13 November 2018 | Brisbane, Australia
04 November 2018 | On Passage - The Coral Sea, 480 MTG, 650 miles logged
28 October 2018 | Honiara, Solomon Islands
21 October 2018 | Shortland Islands, Western Province, Solomon Islands
18 October 2018 | Bay of 1,000 Voices, Choiseul., Solomon Islands
18 October 2018 | Bay of 1,000 Voices, Choiseul., Solomon Islands
15 October 2018 | Bay of 1,000 Voices, Choiseul, Solomon Islands
14 October 2018 | Pelau, Ontong Java, Malaita Province, Solomon Islands
14 October 2018 | Luaniua, Ontong Java, Malaita Province, Solomon Islands
14 October 2018 | Ontong Java Atoll, Malaita Province, Solomon Islands
03 October 2018 | Choiseul, Solomon Islands
02 October 2018
02 October 2018
02 October 2018
27 September 2018
27 September 2018
27 September 2018
27 September 2018
24 September 2018
24 September 2018

Topolobampo and Barrancas de Cobre (Copper Canyon)

16 February 2017 | Devisidero, Barrancas de Cobre, Mexico
The next day we headed south the 95 miles to Topolobampbo where were planned to leave Monkey Fist for a few days and take the iconic train trip to the Barrancas de Cobre, the Copper Canyon. We decided to only go as far as Divisidero as it was a tad less touristy than the next stop at Creel. The elevation is around 2,200 metres above sea level and 400 kilometres inland so it had the potential to be something very different for us and it didn't disappoint. The train trip was spectacular indeed, winding it's way through vista after vista of jagged peaks. The lookout at Divisidero, which is where the train stops is impressive. The view is spectacular indeed but also there are stalls there selling souvenirs and craft and art work made generally by the indigenous people of the area, the Raramuri, or Tarahumara as the Spanish called them (so why didn't they just call them Raramuri ??). While they sat there waiting to sell something the ladies kept themselves busy by weaving yet more baskets to sell. This is the way souvenirs used to be before they were all made in China as is now common in western countries. Frances bought a couple of simple but well crafted hand made bracelets. Apparently many of the people still live in traditional shelters or caves. They make their clothes themselves and traditionally the ladies love wearing bright colours (not sure what the men do). According to something else I've read, they have a strong sense of sharing in their culture and anyone's good fortune, i.e. one person's bumper crop is shared amongst the tribe. Another thing that is remarkable about these people is their love of running. It has now incorporated a commercial aspect into this with an annual ultramaraton open to outsiders and is around 82 kms through the mountains and gorges. Many of the local people still run and do so with minimal footwear. You can read more at the link on the sidebar named "Raramuri"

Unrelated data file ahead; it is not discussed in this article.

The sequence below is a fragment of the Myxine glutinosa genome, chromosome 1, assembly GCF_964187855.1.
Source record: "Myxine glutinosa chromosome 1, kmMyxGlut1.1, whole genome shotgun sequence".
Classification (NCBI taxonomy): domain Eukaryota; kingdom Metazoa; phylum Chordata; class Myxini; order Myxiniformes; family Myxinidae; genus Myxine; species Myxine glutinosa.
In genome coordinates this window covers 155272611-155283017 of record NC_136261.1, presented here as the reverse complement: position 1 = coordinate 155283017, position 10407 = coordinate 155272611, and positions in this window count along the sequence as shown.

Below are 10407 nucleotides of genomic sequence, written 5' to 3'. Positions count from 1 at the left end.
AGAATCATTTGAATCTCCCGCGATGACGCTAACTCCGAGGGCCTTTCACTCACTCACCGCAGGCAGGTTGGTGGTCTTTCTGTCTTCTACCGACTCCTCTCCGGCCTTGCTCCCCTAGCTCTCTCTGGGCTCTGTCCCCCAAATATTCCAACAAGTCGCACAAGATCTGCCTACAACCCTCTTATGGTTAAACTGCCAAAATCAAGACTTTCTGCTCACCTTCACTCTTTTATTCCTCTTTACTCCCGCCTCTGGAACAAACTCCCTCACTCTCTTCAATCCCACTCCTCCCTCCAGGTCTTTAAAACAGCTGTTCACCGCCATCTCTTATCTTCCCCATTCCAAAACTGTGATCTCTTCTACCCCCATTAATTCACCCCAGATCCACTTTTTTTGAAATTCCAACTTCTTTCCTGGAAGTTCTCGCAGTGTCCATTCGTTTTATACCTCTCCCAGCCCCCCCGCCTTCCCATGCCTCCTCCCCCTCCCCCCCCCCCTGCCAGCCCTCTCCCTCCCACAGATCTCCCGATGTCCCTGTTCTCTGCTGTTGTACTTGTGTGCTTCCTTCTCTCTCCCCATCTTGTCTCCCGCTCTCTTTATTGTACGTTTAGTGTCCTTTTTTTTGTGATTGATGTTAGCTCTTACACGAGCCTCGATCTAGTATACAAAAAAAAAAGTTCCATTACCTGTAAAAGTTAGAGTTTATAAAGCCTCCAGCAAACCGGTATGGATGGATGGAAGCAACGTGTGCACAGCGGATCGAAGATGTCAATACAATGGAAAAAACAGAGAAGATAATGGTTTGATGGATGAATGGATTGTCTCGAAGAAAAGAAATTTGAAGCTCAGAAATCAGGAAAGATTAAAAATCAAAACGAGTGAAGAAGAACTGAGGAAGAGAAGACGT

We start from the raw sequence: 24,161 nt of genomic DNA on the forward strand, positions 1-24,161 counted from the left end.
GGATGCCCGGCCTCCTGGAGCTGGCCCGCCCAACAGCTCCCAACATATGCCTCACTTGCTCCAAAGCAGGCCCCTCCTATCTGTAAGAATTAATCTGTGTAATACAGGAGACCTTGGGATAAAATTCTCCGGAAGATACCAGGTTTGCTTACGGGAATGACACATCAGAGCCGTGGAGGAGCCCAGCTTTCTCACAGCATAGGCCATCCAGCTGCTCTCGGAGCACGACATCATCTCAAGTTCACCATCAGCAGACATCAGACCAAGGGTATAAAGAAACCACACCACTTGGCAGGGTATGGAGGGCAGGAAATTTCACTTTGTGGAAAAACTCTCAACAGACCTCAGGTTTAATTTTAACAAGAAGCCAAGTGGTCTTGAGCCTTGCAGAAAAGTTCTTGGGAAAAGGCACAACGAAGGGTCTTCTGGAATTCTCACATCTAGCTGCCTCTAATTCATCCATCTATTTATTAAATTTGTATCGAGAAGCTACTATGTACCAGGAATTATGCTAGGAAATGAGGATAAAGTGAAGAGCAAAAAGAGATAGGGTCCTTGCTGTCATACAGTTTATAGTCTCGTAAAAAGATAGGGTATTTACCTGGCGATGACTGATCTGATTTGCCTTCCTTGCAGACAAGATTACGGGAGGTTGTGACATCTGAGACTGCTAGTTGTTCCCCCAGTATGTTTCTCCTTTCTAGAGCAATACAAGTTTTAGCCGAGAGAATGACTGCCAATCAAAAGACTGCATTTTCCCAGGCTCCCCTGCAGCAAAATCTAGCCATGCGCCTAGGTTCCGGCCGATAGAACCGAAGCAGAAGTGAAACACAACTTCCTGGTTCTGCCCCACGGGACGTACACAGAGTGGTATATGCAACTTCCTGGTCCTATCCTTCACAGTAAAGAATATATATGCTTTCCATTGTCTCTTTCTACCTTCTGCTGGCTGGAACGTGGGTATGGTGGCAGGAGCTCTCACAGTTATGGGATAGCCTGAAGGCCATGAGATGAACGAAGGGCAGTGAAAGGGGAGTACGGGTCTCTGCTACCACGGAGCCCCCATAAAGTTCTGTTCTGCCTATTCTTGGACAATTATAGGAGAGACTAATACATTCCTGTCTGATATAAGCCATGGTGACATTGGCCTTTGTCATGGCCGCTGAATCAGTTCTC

Comments
Vessel Name: Monkey Fist
Vessel Make/Model: Jeanneau 43DS
Hailing Port: Darwin
Crew: Paul and Frances Tudor-Stack
About: After spending over 20 years in the NT Paul and Frances returned to the sea in 2008. Their first trip was into the Pacific via West Papua and over the top of PNG and then back to Australia where they sold their old traditional boat "Sea Spray" and bought "Monkey Fist"
Social:
Monkey Fist's Photos - Main
No items in this gallery.